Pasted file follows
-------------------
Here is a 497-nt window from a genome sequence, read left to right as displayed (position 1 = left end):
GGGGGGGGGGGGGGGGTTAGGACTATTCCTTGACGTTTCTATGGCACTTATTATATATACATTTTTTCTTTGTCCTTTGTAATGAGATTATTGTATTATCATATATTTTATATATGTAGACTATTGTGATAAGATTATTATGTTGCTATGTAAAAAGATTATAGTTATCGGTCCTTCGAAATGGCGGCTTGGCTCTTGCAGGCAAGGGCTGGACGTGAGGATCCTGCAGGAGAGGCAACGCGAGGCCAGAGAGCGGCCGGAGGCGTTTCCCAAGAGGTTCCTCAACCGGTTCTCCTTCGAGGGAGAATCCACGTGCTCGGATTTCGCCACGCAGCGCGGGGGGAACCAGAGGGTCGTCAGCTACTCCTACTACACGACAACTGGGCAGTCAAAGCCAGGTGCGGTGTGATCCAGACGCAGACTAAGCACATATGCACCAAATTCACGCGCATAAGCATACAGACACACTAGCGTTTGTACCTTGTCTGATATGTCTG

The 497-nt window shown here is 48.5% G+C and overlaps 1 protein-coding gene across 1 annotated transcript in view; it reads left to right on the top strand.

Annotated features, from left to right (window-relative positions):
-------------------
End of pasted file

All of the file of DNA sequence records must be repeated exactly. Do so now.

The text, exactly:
Here is a 497-nt window from a genome sequence, read left to right as displayed (position 1 = left end):
GGGGGGGGGGGGGGGGTTAGGACTATTCCTTGACGTTTCTATGGCACTTATTATATATACATTTTTTCTTTGTCCTTTGTAATGAGATTATTGTATTATCATATATTTTATATATGTAGACTATTGTGATAAGATTATTATGTTGCTATGTAAAAAGATTATAGTTATCGGTCCTTCGAAATGGCGGCTTGGCTCTTGCAGGCAAGGGCTGGACGTGAGGATCCTGCAGGAGAGGCAACGCGAGGCCAGAGAGCGGCCGGAGGCGTTTCCCAAGAGGTTCCTCAACCGGTTCTCCTTCGAGGGAGAATCCACGTGCTCGGATTTCGCCACGCAGCGCGGGGGGAACCAGAGGGTCGTCAGCTACTCCTACTACACGACAACTGGGCAGTCAAAGCCAGGTGCGGTGTGATCCAGACGCAGACTAAGCACATATGCACCAAATTCACGCGCATAAGCATACAGACACACTAGCGTTTGTACCTTGTCTGATATGTCTG

The 497-nt window shown here is 48.5% G+C and overlaps 1 protein-coding gene across 1 annotated transcript in view; it reads left to right on the top strand.

Annotated features, from left to right (window-relative positions):